The research is clear: many students learn better in groups. Students who learn in small groups generally demonstrate greater academic achievement, express more favorable attitudes toward learning, and persist through challenging courses or programs to a greater extent than their more traditionally taught counterparts.
Why is this such a surprise? According to the Myers-Briggs Type Indicator, nearly 70 percent of us are considered Extraverted, which means we are energized by interaction with others. Yet, learning is typically structured as a quiet, individual activity. That paradigm serves some students, but so many others need a social component to learn best.
Cooperative learning, in which students work with peers in small learning groups to master academic material, consistently produces increased student achievement. According to researcher Robert Slavin, study groups are most effective when students are evaluated both on group goals and individual accountability. Group goals serve to motivate students to help each other learn by assigning a role in one another’s success. Individual accountability, on the other hand, places responsibility for personal success squarely on each student’s shoulders. Basically, when students encourage and help one another to achieve, they all achieve.
Motivation isn’t the only magic at work in group study. As Seneca said, “While we teach, we learn.” Students who teach, or even just prepare to teach, others learn better as well.
What kinds of students work best together? One would think that students with similar backgrounds and levels of understanding should study together, but again, the research surprises us. Much of the research into cooperative learning supports heterogeneous grouping, placing students with diverse backgrounds and varying ability together. Heterogeneous grouping creates more opportunities for students to teach each other, which reinforces learning for everyone.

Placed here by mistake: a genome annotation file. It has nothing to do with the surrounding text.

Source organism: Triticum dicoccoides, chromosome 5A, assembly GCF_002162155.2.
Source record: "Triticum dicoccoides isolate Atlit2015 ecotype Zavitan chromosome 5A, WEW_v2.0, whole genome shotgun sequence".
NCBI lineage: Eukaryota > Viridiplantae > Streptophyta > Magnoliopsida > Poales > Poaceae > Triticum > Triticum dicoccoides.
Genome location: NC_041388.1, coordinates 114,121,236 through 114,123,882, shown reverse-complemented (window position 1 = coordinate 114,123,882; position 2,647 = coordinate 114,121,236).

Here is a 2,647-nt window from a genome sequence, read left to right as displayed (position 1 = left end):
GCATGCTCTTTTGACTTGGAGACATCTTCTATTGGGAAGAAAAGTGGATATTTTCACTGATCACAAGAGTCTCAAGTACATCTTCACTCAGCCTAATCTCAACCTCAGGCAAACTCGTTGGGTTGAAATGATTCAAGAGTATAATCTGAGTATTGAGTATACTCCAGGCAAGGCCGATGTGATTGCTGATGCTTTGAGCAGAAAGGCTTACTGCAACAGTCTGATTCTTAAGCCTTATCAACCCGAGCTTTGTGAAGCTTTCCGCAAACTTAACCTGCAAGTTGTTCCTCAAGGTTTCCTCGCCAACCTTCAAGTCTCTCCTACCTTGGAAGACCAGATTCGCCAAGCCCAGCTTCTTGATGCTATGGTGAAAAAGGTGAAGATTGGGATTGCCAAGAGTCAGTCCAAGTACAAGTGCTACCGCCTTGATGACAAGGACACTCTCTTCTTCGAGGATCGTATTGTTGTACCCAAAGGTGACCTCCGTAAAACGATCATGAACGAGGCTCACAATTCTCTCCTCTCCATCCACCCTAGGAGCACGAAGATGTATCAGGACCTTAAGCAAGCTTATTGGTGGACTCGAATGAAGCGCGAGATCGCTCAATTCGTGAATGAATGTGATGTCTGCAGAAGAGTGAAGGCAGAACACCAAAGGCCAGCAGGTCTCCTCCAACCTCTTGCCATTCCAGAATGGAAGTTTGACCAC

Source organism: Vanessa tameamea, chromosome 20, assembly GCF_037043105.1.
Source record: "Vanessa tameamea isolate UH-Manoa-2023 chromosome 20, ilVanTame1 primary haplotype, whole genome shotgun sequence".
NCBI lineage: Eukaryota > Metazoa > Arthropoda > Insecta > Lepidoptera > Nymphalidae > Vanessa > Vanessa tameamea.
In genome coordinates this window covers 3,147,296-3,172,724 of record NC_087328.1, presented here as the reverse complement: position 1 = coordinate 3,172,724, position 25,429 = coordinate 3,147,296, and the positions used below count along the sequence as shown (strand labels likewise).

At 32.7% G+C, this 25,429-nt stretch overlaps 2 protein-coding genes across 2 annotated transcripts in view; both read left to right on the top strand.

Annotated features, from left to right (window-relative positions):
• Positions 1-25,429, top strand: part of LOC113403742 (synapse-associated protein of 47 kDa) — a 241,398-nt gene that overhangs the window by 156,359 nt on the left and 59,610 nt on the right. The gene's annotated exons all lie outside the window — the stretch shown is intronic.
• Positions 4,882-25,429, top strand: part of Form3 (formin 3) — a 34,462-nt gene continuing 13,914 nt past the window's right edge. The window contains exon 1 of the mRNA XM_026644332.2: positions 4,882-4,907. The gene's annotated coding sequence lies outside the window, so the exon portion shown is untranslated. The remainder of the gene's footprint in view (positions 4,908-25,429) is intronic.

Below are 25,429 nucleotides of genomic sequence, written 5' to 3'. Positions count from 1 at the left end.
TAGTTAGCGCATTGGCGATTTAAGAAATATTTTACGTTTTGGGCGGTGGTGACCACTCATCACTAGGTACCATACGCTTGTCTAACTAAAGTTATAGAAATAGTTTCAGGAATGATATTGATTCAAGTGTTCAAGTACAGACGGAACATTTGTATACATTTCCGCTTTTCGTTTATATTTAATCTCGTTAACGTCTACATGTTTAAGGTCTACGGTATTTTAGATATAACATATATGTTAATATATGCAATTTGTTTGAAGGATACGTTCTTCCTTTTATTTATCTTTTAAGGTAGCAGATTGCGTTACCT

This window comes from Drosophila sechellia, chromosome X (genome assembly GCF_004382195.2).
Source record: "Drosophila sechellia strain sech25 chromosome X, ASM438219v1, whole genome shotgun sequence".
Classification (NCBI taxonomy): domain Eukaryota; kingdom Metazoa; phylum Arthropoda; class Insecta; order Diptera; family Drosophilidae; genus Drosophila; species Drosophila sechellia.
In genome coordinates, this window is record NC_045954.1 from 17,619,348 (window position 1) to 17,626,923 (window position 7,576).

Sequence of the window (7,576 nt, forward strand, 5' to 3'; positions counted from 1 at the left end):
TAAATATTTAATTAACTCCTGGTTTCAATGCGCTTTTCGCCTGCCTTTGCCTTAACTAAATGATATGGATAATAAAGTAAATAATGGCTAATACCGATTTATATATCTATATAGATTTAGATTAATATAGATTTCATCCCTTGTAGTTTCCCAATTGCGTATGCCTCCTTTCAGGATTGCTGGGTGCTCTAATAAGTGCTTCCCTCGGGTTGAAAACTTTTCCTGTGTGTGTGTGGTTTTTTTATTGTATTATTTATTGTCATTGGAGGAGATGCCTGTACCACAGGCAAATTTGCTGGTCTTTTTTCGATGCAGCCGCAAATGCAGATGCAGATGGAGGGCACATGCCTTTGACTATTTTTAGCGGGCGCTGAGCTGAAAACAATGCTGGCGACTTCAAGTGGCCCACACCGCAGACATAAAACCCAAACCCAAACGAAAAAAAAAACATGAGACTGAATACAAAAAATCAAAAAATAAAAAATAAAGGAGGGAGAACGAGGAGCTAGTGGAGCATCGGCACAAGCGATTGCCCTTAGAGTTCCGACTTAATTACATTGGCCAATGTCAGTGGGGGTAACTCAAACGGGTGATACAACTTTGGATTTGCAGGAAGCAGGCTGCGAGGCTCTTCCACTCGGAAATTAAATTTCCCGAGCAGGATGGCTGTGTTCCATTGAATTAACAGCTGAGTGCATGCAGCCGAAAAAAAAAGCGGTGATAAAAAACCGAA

Do you agree that group learning can make a difference on the road to academic mastery? If so, how are you going to implement it?
Artz, A. F., & Newman, C. M. (1990). Cooperative learning. Mathematics Teacher, 83, 448-449.
Slavin, R. (1984). “Component Building: A Strategy for Research-Based Instructional Improvement.” Elementary School Journal 84: 255-269.
Slavin, R. (1996). Education for all. Exton, PA: Swets & Zeitlinger Publishers
Springer, L., Stanne, M. E. & Donovan, S. S. (1999). Effects of Small-Group Learning on Undergraduates in Science, Mathematics, Engineering, and Technology: A Meta-Analysis. Review of Educational Research, Vol. 69, No. 1, 21-51.
Stevens, R. J., & Slavin, R. E. (1995). The cooperative elementary school: Effects on students’ achievement, attitudes, and social relations. American Educational Research Journal, 32, 321-351.